Last Wednesday, Airbus delivered its 100th A350 XWB, just 30 months after the first delivery of the widebody aircraft in December 2014. The 100th aircraft delivered is an A350-900 for China Airlines.

“The 100th A350 XWB milestone comes as we reach our fastest widebody production ramp-up, on track to meet the target of 10 A350 deliveries per month by the end of 2018,” said Fabrice Bregier, Airbus COO and President Commercial Aircraft.

According to Airbus, the A350 has been delivered to 14 airlines worldwide and is flying with an operational reliability rate of 99 percent.  To date, Airbus has recorded a total of 847 firm orders for the A350 XWB from 45 customers worldwide.

More than 50 percent of the A350 XWB’s airframe is made with composites. According to Airframer.com, more than 15 companies currently supply composites to the A350 XWB program, including Solvay/Cytec, Toray, Toho Tenax, Hexcel, Diab, Unitech Composites and Victrex. Composites reduce the need for overall fatigue and corrosion maintenance tasks while enhancing the jetliner’s overall operating efficiency.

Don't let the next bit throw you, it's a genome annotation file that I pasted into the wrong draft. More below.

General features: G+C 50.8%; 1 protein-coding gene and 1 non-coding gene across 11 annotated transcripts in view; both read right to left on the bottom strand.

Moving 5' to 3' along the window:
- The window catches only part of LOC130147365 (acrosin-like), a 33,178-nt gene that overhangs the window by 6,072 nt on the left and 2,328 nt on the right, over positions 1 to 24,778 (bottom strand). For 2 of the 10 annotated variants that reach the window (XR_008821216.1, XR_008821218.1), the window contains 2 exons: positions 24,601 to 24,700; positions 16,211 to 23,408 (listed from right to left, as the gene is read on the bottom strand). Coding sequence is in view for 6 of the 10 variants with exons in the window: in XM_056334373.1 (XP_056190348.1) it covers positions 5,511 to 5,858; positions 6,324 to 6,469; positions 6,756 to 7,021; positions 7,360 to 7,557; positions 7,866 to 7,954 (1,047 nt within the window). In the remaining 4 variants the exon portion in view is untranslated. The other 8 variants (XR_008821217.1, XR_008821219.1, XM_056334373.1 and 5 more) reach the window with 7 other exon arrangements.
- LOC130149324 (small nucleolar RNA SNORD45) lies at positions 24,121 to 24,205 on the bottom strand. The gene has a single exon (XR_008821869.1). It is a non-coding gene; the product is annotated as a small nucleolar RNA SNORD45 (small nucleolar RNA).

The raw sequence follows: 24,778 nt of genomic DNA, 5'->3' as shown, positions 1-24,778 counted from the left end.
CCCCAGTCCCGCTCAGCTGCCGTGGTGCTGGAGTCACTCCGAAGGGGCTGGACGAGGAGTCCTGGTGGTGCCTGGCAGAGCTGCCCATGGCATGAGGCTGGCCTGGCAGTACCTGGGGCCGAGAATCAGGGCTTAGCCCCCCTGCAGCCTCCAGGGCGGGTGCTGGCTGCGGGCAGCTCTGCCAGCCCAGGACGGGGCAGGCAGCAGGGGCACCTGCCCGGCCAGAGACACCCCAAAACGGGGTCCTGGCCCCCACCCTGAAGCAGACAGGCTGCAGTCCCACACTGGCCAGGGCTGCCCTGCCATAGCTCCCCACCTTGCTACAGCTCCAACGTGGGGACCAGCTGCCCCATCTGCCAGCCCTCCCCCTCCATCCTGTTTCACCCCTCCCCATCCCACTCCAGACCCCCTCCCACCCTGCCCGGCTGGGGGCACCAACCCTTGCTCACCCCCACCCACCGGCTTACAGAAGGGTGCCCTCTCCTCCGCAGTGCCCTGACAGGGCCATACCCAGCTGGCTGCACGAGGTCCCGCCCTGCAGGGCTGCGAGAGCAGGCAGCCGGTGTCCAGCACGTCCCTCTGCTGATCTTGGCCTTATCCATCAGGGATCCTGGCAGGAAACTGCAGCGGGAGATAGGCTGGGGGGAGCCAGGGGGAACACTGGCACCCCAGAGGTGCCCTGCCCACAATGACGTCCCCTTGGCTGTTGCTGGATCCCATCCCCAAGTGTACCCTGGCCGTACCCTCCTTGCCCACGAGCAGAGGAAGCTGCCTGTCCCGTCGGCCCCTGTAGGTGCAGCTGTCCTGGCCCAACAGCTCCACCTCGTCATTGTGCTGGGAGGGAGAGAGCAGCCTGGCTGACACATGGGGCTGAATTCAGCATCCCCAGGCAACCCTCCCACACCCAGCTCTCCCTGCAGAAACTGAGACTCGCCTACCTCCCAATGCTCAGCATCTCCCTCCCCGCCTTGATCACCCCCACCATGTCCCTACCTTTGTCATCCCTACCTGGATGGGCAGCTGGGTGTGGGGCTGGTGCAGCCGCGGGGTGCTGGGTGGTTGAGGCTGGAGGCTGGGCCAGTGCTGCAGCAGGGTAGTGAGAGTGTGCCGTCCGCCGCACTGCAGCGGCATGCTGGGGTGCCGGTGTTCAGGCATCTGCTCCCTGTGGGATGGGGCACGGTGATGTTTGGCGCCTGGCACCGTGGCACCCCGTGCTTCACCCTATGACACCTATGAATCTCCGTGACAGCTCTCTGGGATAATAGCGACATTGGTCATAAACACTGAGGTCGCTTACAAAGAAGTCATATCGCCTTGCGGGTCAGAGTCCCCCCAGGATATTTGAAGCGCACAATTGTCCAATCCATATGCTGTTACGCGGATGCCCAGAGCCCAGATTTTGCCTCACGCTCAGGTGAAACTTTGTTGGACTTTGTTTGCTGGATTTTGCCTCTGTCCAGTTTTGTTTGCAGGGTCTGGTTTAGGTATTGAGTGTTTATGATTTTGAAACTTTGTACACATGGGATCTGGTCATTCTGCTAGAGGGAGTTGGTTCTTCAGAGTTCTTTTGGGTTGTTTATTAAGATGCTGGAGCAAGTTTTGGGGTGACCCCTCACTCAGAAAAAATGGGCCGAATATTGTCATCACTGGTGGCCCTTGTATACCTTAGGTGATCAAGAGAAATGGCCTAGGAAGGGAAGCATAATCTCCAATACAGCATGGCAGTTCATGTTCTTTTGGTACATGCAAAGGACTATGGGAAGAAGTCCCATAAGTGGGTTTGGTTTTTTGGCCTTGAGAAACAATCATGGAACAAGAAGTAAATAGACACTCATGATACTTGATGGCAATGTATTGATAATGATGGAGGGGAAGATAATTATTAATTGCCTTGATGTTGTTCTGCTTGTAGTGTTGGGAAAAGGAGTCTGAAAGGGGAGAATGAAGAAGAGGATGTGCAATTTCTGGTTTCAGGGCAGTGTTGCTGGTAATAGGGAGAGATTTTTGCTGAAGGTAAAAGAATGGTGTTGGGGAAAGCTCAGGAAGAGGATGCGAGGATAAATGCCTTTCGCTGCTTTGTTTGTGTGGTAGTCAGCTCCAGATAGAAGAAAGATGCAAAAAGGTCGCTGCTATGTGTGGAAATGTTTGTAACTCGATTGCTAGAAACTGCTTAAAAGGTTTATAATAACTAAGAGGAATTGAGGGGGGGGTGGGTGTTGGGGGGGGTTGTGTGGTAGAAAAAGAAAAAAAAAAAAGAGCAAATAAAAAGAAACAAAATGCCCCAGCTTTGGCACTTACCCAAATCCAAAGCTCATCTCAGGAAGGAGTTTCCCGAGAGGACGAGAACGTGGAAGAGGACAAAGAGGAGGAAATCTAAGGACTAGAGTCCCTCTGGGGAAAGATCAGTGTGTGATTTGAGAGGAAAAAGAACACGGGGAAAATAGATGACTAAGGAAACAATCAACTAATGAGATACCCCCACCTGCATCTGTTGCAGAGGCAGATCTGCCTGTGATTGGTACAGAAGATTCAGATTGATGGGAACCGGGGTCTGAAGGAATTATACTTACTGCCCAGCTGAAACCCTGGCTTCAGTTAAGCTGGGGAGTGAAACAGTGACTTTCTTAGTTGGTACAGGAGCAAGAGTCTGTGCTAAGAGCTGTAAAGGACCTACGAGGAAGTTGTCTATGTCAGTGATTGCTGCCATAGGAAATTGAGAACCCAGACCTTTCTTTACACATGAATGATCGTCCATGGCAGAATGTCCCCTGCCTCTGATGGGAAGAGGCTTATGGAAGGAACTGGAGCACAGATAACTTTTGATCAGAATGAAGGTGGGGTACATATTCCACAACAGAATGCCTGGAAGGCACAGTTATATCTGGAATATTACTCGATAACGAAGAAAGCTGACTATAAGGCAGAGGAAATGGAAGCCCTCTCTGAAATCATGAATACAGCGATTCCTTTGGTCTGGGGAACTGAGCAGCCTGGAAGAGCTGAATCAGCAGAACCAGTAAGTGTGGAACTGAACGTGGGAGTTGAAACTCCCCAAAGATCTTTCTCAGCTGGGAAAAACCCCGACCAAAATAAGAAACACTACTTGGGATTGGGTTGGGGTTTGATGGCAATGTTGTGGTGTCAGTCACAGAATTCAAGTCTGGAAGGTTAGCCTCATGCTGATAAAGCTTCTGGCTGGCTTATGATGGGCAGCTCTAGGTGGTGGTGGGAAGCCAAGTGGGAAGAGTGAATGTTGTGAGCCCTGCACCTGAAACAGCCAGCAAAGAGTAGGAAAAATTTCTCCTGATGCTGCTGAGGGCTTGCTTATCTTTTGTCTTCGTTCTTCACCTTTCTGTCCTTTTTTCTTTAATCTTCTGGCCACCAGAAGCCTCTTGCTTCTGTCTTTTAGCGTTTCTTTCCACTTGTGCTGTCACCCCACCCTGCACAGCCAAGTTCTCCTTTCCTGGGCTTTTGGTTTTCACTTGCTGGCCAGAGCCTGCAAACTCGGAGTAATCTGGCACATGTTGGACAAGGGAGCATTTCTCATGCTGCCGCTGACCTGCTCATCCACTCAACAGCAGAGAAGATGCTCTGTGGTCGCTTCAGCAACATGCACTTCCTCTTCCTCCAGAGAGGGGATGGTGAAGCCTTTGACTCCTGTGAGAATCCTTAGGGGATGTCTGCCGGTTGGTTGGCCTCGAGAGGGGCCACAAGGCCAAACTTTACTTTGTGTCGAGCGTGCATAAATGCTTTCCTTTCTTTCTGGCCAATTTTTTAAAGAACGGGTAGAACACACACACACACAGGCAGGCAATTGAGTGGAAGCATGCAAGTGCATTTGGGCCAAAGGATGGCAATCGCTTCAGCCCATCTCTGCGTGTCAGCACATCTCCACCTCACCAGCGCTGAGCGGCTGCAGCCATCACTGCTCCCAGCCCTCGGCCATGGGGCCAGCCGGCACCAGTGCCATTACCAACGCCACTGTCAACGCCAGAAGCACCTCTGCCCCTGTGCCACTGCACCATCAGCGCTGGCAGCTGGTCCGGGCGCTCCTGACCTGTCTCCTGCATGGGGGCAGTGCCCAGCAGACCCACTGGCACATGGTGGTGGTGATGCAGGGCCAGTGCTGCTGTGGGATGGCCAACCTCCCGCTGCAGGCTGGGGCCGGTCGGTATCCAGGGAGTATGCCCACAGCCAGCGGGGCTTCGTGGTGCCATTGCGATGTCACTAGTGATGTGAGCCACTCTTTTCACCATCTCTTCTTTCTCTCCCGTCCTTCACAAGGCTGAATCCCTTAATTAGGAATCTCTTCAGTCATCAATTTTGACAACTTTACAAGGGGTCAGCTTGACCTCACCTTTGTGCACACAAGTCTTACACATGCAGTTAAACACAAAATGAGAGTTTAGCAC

Most of the A350 XWB’s wing is comprised of the lightweight carbon composites, including its upper and lower covers. Measuring 32 meters long by six meters wide, these are the largest single aviation parts ever made from carbon fiber.

Airbus says that the aircraft’s aerodynamic design, the use of composites and the fuel-efficient Rolls Royce engines translate into “unrivaled levels of operational efficiency,” with a 25 percent reduction in fuel burn and emissions, and significantly lower maintenance costs due to increased corrosion resistance.

This 100th A350-900 delivery, the 36th so far in 2017, took place 30 months after first delivery. It is the fastest widebody production ramp-up for Airbus, and the company says it is on track to reach rate 10 aircraft per month by the end of 2018.